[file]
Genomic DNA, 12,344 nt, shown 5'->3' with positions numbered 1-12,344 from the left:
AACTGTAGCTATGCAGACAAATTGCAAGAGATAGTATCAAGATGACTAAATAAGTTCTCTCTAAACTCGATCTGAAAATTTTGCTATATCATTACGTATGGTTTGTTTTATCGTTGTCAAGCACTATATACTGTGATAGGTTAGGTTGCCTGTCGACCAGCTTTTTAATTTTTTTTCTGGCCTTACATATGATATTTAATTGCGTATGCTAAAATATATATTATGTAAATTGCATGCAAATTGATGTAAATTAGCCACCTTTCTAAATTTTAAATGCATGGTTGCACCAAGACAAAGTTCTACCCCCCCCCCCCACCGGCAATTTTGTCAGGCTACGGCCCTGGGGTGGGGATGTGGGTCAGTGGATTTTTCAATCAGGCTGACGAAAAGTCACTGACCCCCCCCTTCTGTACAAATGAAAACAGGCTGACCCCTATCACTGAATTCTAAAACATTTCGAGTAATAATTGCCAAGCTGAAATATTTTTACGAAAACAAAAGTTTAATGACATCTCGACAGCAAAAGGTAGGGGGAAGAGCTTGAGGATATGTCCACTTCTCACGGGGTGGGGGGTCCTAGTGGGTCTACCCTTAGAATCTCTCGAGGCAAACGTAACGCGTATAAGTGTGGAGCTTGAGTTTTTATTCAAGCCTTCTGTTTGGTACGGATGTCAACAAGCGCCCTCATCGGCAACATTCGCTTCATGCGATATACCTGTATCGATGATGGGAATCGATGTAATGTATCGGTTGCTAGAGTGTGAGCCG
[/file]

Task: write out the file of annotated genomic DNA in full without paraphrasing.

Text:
Genomic DNA, 12,344 nt, shown 5'->3' with positions numbered 1-12,344 from the left:
AACTGTAGCTATGCAGACAAATTGCAAGAGATAGTATCAAGATGACTAAATAAGTTCTCTCTAAACTCGATCTGAAAATTTTGCTATATCATTACGTATGGTTTGTTTTATCGTTGTCAAGCACTATATACTGTGATAGGTTAGGTTGCCTGTCGACCAGCTTTTTAATTTTTTTTCTGGCCTTACATATGATATTTAATTGCGTATGCTAAAATATATATTATGTAAATTGCATGCAAATTGATGTAAATTAGCCACCTTTCTAAATTTTAAATGCATGGTTGCACCAAGACAAAGTTCTACCCCCCCCCCCCACCGGCAATTTTGTCAGGCTACGGCCCTGGGGTGGGGATGTGGGTCAGTGGATTTTTCAATCAGGCTGACGAAAAGTCACTGACCCCCCCCTTCTGTACAAATGAAAACAGGCTGACCCCTATCACTGAATTCTAAAACATTTCGAGTAATAATTGCCAAGCTGAAATATTTTTACGAAAACAAAAGTTTAATGACATCTCGACAGCAAAAGGTAGGGGGAAGAGCTTGAGGATATGTCCACTTCTCACGGGGTGGGGGGTCCTAGTGGGTCTACCCTTAGAATCTCTCGAGGCAAACGTAACGCGTATAAGTGTGGAGCTTGAGTTTTTATTCAAGCCTTCTGTTTGGTACGGATGTCAACAAGCGCCCTCATCGGCAACATTCGCTTCATGCGATATACCTGTATCGATGATGGGAATCGATGTAATGTATCGGTTGCTAGAGTGTGAGCCG